As most of the country has switched to the virtual work environment, we thought it would be important to offer a cyber-security refresher. Cybersecurity in a virtual work environment is crucial to keeping client data safe. Check out these tips to increase your cybersecurity:
We’re sure you’ve heard of anti-virus software, but have you taken the time to download one? If you don’t have anti-virus software on your computer, it’s like leaving the car unlocked in a crowded parking lot and expecting it to remain untouched. It’s risky. Anti-virus software is easy to download and actively works to detect and remove malware or viruses from your computer. This software also protects you against hackers and data thieves. If you work with sensitive information, you want to do everything you can to protect that information.
Anti virus software needs to be regularly updated, so make sure you keep up with them to ensure it works properly.
Keeping your device software up to date is a great way to promote cybersecurity in a virtual work environment. System updates will include new security features, bug fixes, new operating features, and more. Keeping everything up to date ensures that you are using the latest in technology security with your software and operating system.
According to experts, you shouldn’t have to change your passwords every few months if your passwords are strong enough. Many websites will require you to change your password after a number of months anyway, which is never a bad thing. In many cases, your computer can suggest a password for you and save it on your device on an encrypted password manager so you don’t have to memorize it. With two-factor authentication, you are requiring email access and phone number access in order to log in from new or unknown devices. And most importantly, if you believe that one account has been hacked, change your other passwords as soon as possible.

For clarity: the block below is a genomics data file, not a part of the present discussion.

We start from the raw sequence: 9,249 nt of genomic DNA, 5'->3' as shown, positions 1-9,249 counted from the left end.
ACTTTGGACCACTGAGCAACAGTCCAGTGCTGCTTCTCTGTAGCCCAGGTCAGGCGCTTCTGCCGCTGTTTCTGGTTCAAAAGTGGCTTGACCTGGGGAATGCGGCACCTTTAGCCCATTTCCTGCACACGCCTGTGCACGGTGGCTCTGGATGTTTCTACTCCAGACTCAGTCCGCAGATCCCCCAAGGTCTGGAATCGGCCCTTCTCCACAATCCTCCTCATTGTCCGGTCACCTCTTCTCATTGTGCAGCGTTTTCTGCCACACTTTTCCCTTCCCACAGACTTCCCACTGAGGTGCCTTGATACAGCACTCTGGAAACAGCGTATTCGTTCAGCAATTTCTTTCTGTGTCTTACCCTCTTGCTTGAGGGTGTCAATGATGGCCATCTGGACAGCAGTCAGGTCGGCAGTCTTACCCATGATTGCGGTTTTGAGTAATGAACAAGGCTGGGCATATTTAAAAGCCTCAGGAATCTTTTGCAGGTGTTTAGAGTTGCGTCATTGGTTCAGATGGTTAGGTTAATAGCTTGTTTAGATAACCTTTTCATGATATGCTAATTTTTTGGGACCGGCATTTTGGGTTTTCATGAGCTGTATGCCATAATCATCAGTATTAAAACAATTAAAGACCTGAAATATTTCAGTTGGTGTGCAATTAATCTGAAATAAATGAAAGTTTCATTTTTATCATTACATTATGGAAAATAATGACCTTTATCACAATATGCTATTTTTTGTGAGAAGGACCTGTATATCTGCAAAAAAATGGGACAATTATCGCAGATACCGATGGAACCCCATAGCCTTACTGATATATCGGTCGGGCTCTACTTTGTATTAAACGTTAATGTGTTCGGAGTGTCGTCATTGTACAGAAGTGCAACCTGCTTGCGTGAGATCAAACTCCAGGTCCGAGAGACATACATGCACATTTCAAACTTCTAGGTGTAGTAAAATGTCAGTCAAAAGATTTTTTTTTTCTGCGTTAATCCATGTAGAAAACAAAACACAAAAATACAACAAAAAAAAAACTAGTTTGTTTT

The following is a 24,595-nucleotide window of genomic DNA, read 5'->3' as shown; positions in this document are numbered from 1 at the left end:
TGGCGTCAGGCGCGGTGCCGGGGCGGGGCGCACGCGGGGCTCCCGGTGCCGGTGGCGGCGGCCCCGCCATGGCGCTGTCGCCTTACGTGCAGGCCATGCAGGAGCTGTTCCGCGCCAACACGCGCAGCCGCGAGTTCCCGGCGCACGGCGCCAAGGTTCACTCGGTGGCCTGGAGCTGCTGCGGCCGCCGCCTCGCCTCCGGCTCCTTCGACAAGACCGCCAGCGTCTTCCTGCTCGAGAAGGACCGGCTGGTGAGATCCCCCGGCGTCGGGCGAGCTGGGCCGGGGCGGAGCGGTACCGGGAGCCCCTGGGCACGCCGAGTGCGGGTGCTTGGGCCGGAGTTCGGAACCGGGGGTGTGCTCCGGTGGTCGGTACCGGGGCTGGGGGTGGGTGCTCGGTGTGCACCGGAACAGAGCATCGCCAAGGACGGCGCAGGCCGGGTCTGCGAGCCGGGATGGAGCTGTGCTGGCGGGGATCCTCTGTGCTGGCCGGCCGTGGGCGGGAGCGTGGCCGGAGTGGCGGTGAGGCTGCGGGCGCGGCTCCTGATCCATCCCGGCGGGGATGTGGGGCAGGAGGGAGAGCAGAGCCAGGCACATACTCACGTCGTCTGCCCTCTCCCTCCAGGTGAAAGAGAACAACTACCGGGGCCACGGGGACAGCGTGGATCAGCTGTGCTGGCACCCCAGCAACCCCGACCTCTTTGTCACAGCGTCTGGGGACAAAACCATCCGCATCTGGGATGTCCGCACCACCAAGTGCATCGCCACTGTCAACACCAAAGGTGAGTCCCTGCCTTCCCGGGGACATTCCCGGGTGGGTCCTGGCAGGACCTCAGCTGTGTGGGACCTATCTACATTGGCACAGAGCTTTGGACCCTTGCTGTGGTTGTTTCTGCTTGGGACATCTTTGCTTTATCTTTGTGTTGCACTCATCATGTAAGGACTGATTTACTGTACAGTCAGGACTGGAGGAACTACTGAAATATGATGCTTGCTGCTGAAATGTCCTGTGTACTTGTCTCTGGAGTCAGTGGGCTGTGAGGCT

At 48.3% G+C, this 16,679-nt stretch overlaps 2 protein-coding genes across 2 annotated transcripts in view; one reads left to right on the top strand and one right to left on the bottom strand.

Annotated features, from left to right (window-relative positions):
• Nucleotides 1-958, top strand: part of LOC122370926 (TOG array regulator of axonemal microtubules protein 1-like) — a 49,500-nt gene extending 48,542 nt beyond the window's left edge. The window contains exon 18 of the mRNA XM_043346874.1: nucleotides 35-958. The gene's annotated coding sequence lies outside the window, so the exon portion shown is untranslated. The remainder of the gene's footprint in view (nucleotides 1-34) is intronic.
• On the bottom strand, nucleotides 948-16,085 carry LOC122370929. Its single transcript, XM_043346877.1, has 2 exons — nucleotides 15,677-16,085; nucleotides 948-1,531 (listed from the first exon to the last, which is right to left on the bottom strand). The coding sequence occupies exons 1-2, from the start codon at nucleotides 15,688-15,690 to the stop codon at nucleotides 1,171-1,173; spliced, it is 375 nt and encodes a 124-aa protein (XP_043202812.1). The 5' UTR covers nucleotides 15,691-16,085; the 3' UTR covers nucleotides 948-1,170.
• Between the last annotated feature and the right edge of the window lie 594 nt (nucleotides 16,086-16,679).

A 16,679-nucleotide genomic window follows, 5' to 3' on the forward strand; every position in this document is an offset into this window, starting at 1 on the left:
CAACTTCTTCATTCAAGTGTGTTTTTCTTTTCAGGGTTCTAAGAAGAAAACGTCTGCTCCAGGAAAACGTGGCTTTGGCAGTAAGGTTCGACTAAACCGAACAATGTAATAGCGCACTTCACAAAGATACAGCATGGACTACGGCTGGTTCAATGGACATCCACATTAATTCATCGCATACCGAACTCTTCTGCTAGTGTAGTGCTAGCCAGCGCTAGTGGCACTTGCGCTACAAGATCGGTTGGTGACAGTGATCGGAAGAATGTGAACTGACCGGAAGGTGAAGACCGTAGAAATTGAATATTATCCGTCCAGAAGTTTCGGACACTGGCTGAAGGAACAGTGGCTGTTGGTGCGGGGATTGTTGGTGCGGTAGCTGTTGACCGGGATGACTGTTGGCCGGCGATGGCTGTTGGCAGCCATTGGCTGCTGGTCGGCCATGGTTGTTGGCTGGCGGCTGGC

In certain cases, a virus-infested link or ad is designed to look exactly like the button that you want to click. This occurs often with download links. Don’t click the first button you see, especially when there are multiple. Certain websites will also be infested with pop-ups, and you should avoid navigating to such websites again.
Encrypting files is essentially the process of scrambling information until it is unrecognizable. You should encrypt sensitive data if you work in public places using their wifi network, travel with your laptop, or share sensitive data through the internet. Anything containing financial, legal, personal ID numbers (SSN, for example), and other confidential information should be encrypted. Check out this article to learn more about tools to help you encrypt sensitive data.
Phishing via emails is a common hacker practice to gather personal data, and it can sometimes look convincing. If you are suspicious about an email, ask yourself the following questions:
If you answer “yes” to any of the above questions, the email is likely phishing and needs closer inspection. DO NOT reply to phishing emails, and even better, do not even open them, if possible.
You can perform a regular data breach check to find out if you have information on the Dark Web by clicking here here. All you have to do is put your username or an email address, and it will pull up every single website that you’ve used that username or password on and where it’s been breached. If you find out you’ve been breached – change the password on that software/email.
Maintaining cybersecurity in a virtual work environment is an extremely important part of keeping your and your client’s personal data safe. Hackers are out there, and they are always searching for openings. If you have questions about our own cybersecurity measures, please do not hesitate to reach out.